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Geometry and Anomalous Dynamic Growth of Elastic instabiliTies

Periodic Reporting for period 4 - GADGET (Geometry and Anomalous Dynamic Growth of Elastic instabiliTies)

Reporting period: 2019-10-01 to 2020-06-30

"Elastic instabilities are ubiquitous, from the wrinkles that form on skin to the ‘snap-through’ of an umbrella on a windy day. The complex patterns such instabilities make, and the great speed with which they develop, have led to a host of technological and scientific applications. However, recent experiments have revealed significant gaps in our theoretical understanding of such instabilities, particularly in the roles played by geometry and dynamics. In this project, I established a group to develop and validate new theoretical frameworks within which these results can be understood.

Central to our approach was an appreciation of the crucial role of geometry in the pattern formation and dynamics of elastic instabilities. The project was therefore divided into two inter-linked work packages: geometry and dynamics.

Under ""geometry"", we showed that the ability to wrinkle allows thin objects to deform in new ways. This can be seen by poking a beach ball: with sufficient poking, the beach ball wrinkles. Our results show that the shape that the beach ball forms after wrinkling is a new deformation mode counter to what is expected based on the standard theory. This is an example of a new deformation mode, called ""wrinkly isometries"", which are different to the shapes that would otherwise be possible. As well as creating new shapes, wrinkly isometries change how stiff the object is: the force required to poke the object depends not on the properties of the object (like its material) but instead on the other features of the system. In the example of the poked beach ball, this is the internal pressure and radius of the ball. However, the principle is much more general and has implications for measurements of the properties of thin objects from Graphene and viruses at the small scale to vessels holding pressurised gas at larger scales.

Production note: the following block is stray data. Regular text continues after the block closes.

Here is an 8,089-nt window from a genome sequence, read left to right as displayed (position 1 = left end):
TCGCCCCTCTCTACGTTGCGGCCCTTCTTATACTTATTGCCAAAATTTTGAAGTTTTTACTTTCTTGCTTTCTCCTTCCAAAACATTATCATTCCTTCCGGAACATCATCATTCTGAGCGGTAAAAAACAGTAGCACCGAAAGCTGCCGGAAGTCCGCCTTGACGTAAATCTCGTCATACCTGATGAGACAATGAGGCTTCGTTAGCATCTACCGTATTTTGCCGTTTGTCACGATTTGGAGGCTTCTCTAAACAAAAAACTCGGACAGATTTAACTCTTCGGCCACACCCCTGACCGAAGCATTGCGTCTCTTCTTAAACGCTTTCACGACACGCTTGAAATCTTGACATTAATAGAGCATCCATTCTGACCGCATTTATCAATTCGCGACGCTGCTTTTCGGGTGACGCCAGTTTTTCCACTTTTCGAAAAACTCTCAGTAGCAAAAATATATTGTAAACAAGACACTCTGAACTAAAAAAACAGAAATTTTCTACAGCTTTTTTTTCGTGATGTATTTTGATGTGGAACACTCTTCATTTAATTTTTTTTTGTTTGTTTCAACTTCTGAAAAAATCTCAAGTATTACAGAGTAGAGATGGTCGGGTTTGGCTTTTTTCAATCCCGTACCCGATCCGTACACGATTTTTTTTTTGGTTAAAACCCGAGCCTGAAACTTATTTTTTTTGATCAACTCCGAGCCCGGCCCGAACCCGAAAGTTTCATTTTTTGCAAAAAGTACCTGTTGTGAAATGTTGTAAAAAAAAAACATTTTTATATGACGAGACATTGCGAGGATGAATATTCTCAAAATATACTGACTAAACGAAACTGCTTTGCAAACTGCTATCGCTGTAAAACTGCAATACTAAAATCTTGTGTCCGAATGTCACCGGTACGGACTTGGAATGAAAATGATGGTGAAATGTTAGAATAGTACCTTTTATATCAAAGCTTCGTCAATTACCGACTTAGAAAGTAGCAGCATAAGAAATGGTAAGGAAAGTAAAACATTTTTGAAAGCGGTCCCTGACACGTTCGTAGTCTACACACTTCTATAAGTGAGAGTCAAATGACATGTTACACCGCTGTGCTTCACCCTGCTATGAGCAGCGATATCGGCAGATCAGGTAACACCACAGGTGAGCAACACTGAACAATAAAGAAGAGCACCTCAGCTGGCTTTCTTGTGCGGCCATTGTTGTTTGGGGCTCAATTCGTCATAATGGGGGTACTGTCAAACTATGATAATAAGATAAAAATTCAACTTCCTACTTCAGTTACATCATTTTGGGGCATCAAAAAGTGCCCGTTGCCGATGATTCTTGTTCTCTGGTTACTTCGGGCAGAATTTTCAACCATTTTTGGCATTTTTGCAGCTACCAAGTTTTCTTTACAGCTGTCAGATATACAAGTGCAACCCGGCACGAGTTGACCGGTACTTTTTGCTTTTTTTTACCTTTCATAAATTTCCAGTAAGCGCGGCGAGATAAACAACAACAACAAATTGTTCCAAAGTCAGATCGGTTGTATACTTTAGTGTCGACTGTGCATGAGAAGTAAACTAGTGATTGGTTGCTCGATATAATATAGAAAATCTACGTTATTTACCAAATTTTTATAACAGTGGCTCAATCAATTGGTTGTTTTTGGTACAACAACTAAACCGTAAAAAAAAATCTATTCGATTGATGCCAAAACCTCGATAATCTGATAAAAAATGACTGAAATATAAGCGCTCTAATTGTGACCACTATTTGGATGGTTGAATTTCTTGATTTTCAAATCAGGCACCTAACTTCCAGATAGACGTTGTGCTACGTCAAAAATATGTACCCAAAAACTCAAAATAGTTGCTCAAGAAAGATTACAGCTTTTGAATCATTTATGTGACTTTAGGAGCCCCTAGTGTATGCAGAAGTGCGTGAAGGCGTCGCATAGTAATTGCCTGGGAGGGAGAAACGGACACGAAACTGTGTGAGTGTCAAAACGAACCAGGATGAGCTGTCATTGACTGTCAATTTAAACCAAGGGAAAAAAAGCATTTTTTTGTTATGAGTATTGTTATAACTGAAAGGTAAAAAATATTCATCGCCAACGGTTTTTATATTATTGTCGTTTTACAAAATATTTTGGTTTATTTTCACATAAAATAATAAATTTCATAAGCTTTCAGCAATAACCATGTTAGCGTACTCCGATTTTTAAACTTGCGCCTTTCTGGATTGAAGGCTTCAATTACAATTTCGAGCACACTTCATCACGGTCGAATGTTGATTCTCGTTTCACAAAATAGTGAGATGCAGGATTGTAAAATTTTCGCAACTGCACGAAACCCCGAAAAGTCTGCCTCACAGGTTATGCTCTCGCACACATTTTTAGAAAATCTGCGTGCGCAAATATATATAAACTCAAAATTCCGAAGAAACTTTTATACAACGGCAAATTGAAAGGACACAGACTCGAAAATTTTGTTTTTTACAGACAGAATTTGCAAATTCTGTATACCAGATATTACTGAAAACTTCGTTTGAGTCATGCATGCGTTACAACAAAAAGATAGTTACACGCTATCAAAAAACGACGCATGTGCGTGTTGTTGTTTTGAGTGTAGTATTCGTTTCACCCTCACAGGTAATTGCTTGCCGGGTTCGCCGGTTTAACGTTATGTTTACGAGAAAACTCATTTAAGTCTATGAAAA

Under ""dynamics"", we focussed on understanding how fast elastic instabilities occurs, focussing in particular on the 'snap-through' instability seen in umbrellas and in plants like the Venus flytrap. Previous experiments on such snap-through had shown that this motion, while fast, is not as fast as it should be. We were able to show that the mathematical structure of this snap-through transition is one cause of this slow motion - this mathematical structure in turn relates to the geometry of the object that is undergoing snap-through, and provides an important link to the geometry considered in the first part of the project. The understanding and analytical results obtained in this part of the project have possible applications including to the accelerometers used in smart phones and soft robotic devices.

Taking the two parts of the project together, we have shown that the geometry of elastic objects is crucial to understanding some of the unusual behaviour that they exhibit."
"The project was divided into two work packages: ""Geometry"" and ""Anomalous Dynamics"". Below we summarise the main results of the action according to the different work packages:

Geometry of Elastic Instability:

Here, our main result has been the description of a new class of elastic deformation, which we call ""Wrinkly isometry"". Wrinkly isometry has been exhibited in detail in a number of particular settings including the indentation of a floating elastic sheet (published in Paulsen et al., PNAS 2016 and Vella & Davidovitch, Phys Rev. E 2018) and a pressurised elastic shell, analogous to the poked beach ball (published in Vella et al. EPL, 2015 and Taffetani & Vella Phil Trans R Soc A 2017).